• Post Reply Bookmark Topic Watch Topic
  • New Topic
permaculture forums growies critters building homesteading energy monies kitchen purity ungarbage community wilderness fiber arts art permaculture artisans regional education skip experiences global resources cider press projects digital market permies.com pie forums private forums all forums
this forum made possible by our volunteer staff, including ...
master stewards:
  • Anne Miller
  • Nicole Alderman
  • Pearl Sutton
stewards:
  • paul wheaton
  • r ranson
  • Joseph Lofthouse
master gardeners:
  • John F Dean
  • jordan barton
  • Carla Burke
  • Leigh Tate
  • Steve Thorn
gardeners:
  • Greg Martin
  • Jay Angler
  • Mike Barkley

Cold Climate Bamboo!

 
pollinator
Posts: 391
Location: NW Montana, USA
126
goat purity foraging rabbit chicken food preservation pig bee medical herbs solar ungarbage
  • Mark post as helpful
  • send pies
    Number of slices to send:
    Optional 'thank-you' note:
  • Quote
  • Report post to moderator
We're working on a special water system and are looking for some cold hardy bamboo.  We're in NW Montana, at 5200 elevation with pretty long cold winters, but this is in a very large greenhouse, so it takes the edge off for sure.  

I'm curious if anyone knows of varieties that may thrive in a colder climate- and it anyone has some for sale!  Just some fresh rhizomes would suffice, we don't really need started plants.

And if not, we'd be looking for cold-hardy moisture-loving heavy-feeding plant alternatives.
 
Jen Fan
pollinator
Posts: 391
Location: NW Montana, USA
126
goat purity foraging rabbit chicken food preservation pig bee medical herbs solar ungarbage
  • Mark post as helpful
  • send pies
    Number of slices to send:
    Optional 'thank-you' note:
  • Quote
  • Report post to moderator
After a little bit more research, I'm leaning towards Fargesia bamboos, being somewhat shorter and extra cold hardy- plus the varieties I've looked at so far are all clumping.  Any leads on plants would be appreciated :)  
 
gardener
Posts: 1166
Location: Wheaton Labs
691
2
foraging books wofati food preservation cooking fiber arts building writing rocket stoves wood heat woodworking
  • Mark post as helpful
  • send pies
    Number of slices to send:
    Optional 'thank-you' note:
  • Quote
  • Report post to moderator
I am looking for zone 4/zone 5 bamboo, cold hardy down to -20F. I can't find any hardy to below -10F. The ones linked here are basically the ones that keep popping up in all my google attempts:

https://lewisbamboo.com/category/bamboo-plants/cold-hardy-bamboo/

Does anyone know of anything hardier?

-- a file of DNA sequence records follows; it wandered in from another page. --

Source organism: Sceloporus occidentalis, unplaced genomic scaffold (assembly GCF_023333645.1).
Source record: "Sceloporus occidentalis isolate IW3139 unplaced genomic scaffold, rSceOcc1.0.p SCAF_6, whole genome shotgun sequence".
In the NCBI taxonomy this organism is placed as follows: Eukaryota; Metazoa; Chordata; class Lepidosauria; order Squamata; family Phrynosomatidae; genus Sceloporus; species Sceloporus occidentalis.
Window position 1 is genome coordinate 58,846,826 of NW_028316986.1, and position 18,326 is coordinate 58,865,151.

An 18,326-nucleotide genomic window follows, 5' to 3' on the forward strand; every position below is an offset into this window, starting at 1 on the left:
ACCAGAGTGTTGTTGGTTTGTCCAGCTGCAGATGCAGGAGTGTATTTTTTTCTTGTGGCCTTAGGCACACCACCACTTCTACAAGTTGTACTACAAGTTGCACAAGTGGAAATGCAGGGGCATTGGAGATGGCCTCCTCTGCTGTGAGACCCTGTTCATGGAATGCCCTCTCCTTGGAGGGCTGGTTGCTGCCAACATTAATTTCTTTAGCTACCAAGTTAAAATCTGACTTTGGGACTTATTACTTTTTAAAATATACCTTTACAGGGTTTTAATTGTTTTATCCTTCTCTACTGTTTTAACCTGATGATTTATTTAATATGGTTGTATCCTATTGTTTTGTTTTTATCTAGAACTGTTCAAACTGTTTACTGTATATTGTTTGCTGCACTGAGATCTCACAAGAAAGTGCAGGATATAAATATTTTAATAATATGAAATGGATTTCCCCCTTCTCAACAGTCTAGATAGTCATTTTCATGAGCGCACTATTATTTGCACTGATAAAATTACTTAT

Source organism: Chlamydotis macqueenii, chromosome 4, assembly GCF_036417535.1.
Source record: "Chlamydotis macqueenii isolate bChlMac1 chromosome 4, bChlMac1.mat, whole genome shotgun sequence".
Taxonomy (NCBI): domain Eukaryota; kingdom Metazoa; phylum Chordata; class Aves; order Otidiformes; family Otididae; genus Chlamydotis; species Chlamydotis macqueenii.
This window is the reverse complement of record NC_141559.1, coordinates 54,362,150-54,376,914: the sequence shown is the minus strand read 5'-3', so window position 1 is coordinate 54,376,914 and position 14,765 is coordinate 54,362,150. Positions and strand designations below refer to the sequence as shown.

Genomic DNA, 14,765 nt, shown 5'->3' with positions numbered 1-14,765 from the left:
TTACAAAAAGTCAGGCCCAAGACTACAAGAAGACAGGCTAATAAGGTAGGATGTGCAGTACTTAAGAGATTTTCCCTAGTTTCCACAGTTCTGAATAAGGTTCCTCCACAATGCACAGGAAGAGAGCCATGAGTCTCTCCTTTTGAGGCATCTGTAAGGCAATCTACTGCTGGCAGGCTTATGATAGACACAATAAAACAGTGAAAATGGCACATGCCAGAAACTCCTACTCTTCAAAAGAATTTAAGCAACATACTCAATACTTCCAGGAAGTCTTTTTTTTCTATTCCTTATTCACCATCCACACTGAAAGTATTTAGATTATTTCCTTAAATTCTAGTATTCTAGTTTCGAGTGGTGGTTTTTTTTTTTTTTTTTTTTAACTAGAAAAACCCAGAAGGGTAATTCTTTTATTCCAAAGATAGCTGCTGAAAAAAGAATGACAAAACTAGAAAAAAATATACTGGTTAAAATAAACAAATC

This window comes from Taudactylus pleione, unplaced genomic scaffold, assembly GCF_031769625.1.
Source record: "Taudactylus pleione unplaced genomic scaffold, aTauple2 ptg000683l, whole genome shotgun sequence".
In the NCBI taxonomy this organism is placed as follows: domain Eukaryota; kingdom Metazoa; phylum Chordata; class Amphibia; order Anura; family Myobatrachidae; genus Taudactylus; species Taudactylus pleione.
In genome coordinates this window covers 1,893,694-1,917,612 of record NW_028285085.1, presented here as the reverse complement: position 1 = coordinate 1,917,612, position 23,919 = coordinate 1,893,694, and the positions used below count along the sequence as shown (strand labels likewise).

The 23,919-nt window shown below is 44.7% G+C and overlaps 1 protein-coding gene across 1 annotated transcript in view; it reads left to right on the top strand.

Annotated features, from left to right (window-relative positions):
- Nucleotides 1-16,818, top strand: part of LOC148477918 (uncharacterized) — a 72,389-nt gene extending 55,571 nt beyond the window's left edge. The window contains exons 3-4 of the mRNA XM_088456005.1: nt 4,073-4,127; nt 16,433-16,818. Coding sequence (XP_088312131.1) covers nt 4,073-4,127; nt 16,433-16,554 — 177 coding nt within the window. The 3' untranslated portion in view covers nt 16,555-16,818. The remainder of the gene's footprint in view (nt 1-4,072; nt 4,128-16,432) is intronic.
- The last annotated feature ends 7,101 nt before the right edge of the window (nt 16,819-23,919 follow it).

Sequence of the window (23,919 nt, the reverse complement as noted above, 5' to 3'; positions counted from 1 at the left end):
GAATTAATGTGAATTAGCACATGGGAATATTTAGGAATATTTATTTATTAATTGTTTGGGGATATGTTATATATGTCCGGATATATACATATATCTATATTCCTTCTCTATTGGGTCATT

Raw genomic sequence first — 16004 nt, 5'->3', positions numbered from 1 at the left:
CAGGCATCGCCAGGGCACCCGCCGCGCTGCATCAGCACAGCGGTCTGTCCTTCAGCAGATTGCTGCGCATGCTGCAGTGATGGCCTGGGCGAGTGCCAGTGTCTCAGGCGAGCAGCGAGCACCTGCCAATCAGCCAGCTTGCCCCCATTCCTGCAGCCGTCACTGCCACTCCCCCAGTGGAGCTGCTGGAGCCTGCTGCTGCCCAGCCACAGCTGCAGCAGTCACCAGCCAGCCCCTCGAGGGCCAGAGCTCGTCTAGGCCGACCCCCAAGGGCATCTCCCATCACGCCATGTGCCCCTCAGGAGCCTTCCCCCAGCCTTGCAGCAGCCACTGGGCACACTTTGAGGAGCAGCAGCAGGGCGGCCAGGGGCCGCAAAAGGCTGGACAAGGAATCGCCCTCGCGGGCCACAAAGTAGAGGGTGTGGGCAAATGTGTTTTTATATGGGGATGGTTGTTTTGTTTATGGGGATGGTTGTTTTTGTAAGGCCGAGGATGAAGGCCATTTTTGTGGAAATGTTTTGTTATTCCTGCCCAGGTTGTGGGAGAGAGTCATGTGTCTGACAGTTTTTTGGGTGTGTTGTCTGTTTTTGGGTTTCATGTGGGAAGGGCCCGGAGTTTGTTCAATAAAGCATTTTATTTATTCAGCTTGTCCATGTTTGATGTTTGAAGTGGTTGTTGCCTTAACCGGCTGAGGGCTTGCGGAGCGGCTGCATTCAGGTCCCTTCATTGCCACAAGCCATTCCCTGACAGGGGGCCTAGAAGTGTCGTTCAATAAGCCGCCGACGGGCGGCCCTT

Anyone growing their own bamboo in a cold climate and willing to share?

My ideal would be giant timber running bamboo, but I'll settle for anything that won't die!

Thanks!
 
pollinator
Posts: 439
Location: Central Texas zone 8a, 800 chill hours 28 blessed inches of rain
86
  • Mark post as helpful
  • send pies
    Number of slices to send:
    Optional 'thank-you' note:
  • Quote
  • Report post to moderator
I am sure you have already found Bamboo Garden.  They have a page specific to cold hardy bamboo.  Bamboo Gardens

They say a good bed of mulch around the rhizomes will allow one to grow bamboo a zone lower than rated.  One can grow a zone 5 in zone 4 if the beds are heavily mulched in winter.  
 
Jennifer Richardson
gardener
Posts: 1166
Location: Wheaton Labs
691
2
foraging books wofati food preservation cooking fiber arts building writing rocket stoves wood heat woodworking
  • Mark post as helpful
  • send pies
    Number of slices to send:
    Optional 'thank-you' note:
  • Quote
  • Report post to moderator
Thank you so much, Jack!

I would have sworn I looked through their whole website, but now I am seeing varieties on the page you linked that say they're hardy down to -20F--awesome!

That is really good to know regarding the mulch, as well.
 
gardener
Posts: 4769
Location: Pacific Wet Coast
1795
duck books chicken cooking food preservation ungarbage
  • Mark post as helpful
  • send pies
    Number of slices to send:
    Optional 'thank-you' note:
  • Quote
  • Report post to moderator
Jennifer Richardson wrote:

My ideal would be giant timber running bamboo, but I'll settle for anything that won't die!

In my dreams! Apparently there are people here who have what locally referred to as "Japanese timber bamboo", but we're waaayyy... warmer than you guys.

I compromised on Phyllostachys dulcis - fairly large culms and the shoots are yummy in spring stir-fries if I can get them before my goose gets them!